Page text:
We join the other circuits that have decided this issue and hold that a defendant cannot avail himself of the "safety valve" of § 3553(f) if he has more than 1 criminal history point as determined under USSG § 4A1.1, regardless of his criminal history category. See United States v. Robinson, 158 F.3d 1291, 1294 (D.C. Cir. 1998), cert. denied, 119 S. Ct. 1155 (1999); United States v. Orozco, 121 F.3d 628, 630 (11th Cir. 1997); United States v. Ward, No. 95-5967, 1996 WL 531017, at **1 (4th Cir. Sept. 19, 1996) (unpublished); United States v. Moog, Nos. 95-3389, 95-3417, 95-4184, 1996 WL 431343, at **1 (8th Cir. Aug. 2, 1996) (unpublished); United States v. Resto, 74 F.3d 22, 28 (2d Cir. 1996); United States v. Valencia-Andrade, 72 F.3d 770, 774 (9th Cir. 1995).
The statute is clear and unambiguous; it gives the sentencing court discretion to disregard the statutory mandatory minimum sentence only if a defendant has no more than one criminal history point as determined under the guidelines. Application note 1 to USSG § 5C1.2, in turn, defines "more than 1 criminal history point, as determined under the sentencing guidelines," as used in subsection (1) of that section, to mean "more than one criminal history point as determined under § 4A1.1 (Criminal History Category)." Because defendant had four criminal history points as calculated under § 4A1.1, the district court was correct in finding that it did not have discretion under § 3553(f) to disregard the statutory mandatory minimum sentence. The statute is clear and unambiguous, and our task is to apply it as written. The redress defendant seeks is a legislative matter that must come from Congress. AFFIRMED.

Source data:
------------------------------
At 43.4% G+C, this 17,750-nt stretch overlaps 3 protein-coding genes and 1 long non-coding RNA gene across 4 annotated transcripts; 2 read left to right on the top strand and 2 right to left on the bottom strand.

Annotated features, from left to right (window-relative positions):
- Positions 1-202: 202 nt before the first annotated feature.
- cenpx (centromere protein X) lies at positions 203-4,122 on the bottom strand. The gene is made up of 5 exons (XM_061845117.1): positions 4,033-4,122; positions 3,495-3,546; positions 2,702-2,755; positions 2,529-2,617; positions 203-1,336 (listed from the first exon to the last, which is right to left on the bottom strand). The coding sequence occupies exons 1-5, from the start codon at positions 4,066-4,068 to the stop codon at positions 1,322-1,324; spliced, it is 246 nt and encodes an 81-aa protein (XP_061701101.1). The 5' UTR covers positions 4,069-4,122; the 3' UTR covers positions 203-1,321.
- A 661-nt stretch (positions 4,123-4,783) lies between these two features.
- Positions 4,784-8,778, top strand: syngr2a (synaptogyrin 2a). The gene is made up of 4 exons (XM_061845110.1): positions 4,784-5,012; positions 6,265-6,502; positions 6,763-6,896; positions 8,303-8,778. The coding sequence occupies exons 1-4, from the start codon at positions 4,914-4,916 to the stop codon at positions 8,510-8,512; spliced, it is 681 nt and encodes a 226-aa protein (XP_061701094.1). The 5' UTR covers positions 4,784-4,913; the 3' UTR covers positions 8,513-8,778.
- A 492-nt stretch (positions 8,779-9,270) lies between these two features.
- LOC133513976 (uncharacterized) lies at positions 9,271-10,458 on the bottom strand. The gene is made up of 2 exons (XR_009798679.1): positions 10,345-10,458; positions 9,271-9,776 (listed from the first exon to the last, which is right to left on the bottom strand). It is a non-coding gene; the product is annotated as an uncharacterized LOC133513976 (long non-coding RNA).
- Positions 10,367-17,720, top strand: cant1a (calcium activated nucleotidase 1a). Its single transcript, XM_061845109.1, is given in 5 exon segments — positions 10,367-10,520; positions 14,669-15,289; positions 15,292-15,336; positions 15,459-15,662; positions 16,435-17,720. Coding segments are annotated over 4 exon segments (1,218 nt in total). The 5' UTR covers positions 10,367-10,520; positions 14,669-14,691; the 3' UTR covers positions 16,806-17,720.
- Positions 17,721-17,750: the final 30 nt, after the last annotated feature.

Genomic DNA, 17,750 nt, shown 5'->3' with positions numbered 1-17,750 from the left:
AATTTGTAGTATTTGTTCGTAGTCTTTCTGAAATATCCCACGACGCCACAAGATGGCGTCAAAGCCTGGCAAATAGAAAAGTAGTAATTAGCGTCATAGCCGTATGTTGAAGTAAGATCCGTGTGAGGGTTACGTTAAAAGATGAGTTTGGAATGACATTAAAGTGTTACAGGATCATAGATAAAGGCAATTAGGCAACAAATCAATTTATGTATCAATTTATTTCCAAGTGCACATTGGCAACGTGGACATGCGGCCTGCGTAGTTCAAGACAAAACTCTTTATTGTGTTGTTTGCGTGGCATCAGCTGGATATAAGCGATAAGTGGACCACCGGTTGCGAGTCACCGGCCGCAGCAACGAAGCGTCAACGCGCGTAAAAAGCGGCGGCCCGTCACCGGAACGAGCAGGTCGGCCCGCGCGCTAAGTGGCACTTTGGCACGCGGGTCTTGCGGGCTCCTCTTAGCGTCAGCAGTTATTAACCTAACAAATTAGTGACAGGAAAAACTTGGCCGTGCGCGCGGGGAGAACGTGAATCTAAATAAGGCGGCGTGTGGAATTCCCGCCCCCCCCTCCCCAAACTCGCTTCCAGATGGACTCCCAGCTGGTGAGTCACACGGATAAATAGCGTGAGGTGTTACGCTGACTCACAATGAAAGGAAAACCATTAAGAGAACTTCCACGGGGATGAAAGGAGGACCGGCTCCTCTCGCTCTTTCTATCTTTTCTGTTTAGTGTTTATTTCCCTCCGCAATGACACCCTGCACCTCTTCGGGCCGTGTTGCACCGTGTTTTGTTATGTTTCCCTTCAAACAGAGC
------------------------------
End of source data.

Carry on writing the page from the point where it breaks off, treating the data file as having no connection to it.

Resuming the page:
Entered for the Court
Wesley E. Brown
Senior District Judge
*. This order and judgment is not binding precedent, except under the doctrines of law of the case, res judicata, and collateral estoppel. The court generally disfavors the citation of orders and judgments; nevertheless, an order and judgment may be cited under the terms and conditions of 10th Cir. R. 36.3.
**. Honorable Wesley E. Brown, Senior District Judge, United States District Court for the District of Kansas, sitting by designation.
1. In the notice of appeal and the docketing statement, defendant states that he is appealing the denial of his motion to suppress evidence, as well as his sentence. In his brief on appeal, defendant states that the district court's denial of his motion to suppress "is not a matter on appeal." Appellant's Br. at 2 n.1.